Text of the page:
- Bayer DB, Stenger TG (1979). “Trigeminal neuralgia: an overview”. Oral Surg Oral Med Oral Pathol 48 (5): 393–9. doi:10.1016/0030-4220(79)90064-1. PMID 226915.
- Bloom, R. “Emily Garland: A young girl’s painful problem took more than a year to diagnose”.
- Okeson, JP (2005). “17”. In Lindsay Harmon. Bell’s orofacial pains: the clinical management of orofacial pain. Quintessence Publishing Co, Inc. p. 453. ISBN 0-86715-439-X.
- Okeson, JP (2005). “6”. In Lindsay Harmon. Bell’s orofacial pains: the clinical management of orofacial pain. Quintessence Publishing Co, Inc. p. 114. ISBN 0-86715-439-X.
- Satta Sarmah (2008). “Nerve disorder’s pain so bad it’s called the ‘suicide disease'”. Medill Reports Chicago. http://news.medill.northwestern.edu/chicago/news.aspx?id=79817
- Trigeminal neuralgia and hemifacial spasm by UF&Shands – The University of Florida Health System. Retrieved Mars 2012
As with many conditions without clear physical or laboratory diagnosis, TN is sometimes misdiagnosed. A TN sufferer will sometimes seek the help of numerous clinicians before a firm diagnosis is made.
There is evidence that points towards the need to quickly treat and diagnose TN. It is thought that the longer a patient suffers from TN, the harder it may be to reverse the neural pathways associated with the pain.
The dentist must ensure a correct diagnosis does not mistake TN as a temporomandibular disorder. Since triggering may be caused by movements of the tongue or facial muscles, TN must be differentiated from masticatory pain that has the clinical characteristics of deep somatic rather than neuropathic pain. Masticatory pain will not be arrested by a conventional mandibular local anesthetic block.
Dentists who suspect TN should proceed in the most conservative manner possible and should ensure that all tooth structures are “truly” compromised before performing extractions or other procedures.
The anticonvulsant carbamazepine is the first line treatment; second line medications include baclofen, lamotrigine, oxcarbazepine, phenytoin, gabapentin, pregabalin, and sodium valproate. Uncontrolled trials have suggested that clonazepam and lidocaine may be effective.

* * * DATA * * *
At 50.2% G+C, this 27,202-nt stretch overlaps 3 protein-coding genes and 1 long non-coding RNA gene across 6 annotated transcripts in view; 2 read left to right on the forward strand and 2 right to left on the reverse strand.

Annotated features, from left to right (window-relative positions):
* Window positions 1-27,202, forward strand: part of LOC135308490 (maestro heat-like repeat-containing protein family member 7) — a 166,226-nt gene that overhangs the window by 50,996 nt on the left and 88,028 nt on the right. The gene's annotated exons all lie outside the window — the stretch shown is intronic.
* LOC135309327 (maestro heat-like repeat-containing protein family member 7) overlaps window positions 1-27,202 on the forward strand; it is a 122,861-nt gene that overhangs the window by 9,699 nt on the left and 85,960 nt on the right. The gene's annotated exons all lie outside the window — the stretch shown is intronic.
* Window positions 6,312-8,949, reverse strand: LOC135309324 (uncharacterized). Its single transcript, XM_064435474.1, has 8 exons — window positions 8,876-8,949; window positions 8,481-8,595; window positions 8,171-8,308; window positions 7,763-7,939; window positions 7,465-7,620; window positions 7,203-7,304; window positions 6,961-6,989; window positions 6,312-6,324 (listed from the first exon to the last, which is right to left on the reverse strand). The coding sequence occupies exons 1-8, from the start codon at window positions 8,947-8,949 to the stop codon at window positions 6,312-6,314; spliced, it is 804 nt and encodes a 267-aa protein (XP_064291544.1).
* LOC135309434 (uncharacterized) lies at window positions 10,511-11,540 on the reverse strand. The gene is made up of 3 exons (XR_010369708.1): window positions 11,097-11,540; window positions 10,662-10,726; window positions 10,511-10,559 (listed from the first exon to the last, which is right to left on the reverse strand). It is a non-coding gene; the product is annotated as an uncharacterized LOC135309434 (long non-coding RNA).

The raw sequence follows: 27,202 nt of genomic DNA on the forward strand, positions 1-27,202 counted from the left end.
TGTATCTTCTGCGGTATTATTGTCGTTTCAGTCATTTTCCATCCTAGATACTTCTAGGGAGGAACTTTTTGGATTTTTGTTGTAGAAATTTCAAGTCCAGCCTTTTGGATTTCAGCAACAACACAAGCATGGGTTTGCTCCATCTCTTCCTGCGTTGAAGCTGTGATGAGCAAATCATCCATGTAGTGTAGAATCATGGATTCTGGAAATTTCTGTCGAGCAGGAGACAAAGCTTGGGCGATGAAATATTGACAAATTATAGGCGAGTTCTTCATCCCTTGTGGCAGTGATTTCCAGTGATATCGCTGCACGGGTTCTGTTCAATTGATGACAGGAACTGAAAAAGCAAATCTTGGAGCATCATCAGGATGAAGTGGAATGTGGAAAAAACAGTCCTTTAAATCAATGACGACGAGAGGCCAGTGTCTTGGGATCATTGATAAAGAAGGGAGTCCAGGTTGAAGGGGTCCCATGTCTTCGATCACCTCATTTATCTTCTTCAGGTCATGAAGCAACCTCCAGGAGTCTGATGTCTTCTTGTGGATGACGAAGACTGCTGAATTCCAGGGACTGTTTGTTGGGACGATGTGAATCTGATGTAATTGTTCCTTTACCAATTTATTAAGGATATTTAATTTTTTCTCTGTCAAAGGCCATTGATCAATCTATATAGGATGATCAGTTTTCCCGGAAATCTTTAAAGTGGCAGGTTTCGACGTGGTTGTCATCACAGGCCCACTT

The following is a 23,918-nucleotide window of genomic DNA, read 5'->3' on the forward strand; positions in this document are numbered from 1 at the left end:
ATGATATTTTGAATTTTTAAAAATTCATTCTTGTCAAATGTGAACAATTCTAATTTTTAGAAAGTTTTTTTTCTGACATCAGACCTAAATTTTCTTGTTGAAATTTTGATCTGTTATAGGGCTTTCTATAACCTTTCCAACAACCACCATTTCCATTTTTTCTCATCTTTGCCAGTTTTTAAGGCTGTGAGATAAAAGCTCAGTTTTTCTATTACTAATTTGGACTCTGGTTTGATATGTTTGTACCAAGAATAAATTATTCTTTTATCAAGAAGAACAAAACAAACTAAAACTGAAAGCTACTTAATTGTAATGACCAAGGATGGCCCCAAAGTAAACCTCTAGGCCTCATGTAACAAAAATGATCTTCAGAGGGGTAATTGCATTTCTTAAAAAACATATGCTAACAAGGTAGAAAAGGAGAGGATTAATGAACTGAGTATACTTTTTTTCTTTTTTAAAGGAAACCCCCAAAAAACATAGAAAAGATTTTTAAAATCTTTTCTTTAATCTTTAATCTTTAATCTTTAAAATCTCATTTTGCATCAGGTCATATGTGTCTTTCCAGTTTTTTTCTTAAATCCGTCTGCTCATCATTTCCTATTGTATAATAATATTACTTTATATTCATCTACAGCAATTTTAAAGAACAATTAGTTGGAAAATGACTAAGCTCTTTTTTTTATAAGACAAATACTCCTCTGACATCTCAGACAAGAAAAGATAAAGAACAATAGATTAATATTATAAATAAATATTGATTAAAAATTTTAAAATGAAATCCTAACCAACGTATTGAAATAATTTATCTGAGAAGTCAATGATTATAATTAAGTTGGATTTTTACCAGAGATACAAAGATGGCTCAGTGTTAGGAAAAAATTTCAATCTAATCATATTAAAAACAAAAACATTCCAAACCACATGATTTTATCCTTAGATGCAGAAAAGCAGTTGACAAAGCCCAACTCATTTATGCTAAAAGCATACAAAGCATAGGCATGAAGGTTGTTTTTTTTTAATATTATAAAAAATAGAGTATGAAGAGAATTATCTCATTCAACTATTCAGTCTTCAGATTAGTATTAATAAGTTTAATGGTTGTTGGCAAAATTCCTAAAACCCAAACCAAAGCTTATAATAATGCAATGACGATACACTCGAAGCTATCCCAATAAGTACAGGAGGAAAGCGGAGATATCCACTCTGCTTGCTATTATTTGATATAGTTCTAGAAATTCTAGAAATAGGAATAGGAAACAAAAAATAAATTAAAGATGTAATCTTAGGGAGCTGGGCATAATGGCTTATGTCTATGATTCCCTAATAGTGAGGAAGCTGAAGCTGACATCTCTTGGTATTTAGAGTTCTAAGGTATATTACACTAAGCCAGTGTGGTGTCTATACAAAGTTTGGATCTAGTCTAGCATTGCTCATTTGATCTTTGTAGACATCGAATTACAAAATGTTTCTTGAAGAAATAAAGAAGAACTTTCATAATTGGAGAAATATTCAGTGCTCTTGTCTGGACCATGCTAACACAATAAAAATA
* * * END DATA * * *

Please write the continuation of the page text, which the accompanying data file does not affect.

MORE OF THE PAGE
Low doses of some antidepressants such as amitriptyline are thought to be effective in treating neuropathic pain, but a tremendous amount of controversy exists on this topic, and their use is often limited to treating the depression that is associated with chronic pain, rather than the actual sensation of pain from the trigeminal nerve. Antidepressants are also used to counteract a medication side effect.
Duloxetine can also be used in some cases of neuropathic pain, and as it is also an antidepressant can be particularly helpful where neuropathic pain and depression are combined.
Opiates such as morphine and oxycodone can be prescribed, and there is evidence of their effectiveness on neuropathic pain, especially if combined with gabapentin.
The evidence for surgical therapy is poor and it is thus only recommended if medical treatment is not effective. While there may be pain relief there is also frequently numbness post procedure. Microvascular decompression appears to result in the longest pain relief. Percutaneous radiofrequency thermorhizotomy may also be effective as may gamma knife radiosurgery, however the effectiveness decreases with time.
Three other procedures use needles or catheters that enter through the face into the opening where the nerve first splits into its three divisions. Some excellent success rates using a cost-effective percutaneous surgical procedure known as balloon compression have been reported. This technique has been helpful in treating the elderly for whom surgery may not be an option due to coexisting health conditions. Balloon compression is also the best choice for patients who have ophthalmic nerve pain or have experienced recurrent pain after microvascular decompression.
Glycerol injections involve injecting an alcohol-like substance into the cavern that bathes the nerve near its junction. This liquid is corrosive to the nerve fibers and can mildly injure the nerve enough to hinder the errant pain signals. In a radiofrequency rhizotomy, the surgeon uses an electrode to heat the selected division or divisions of the nerve. Done well, this procedure can target the exact regions of the errant pain triggers and disable them with minimal numbness.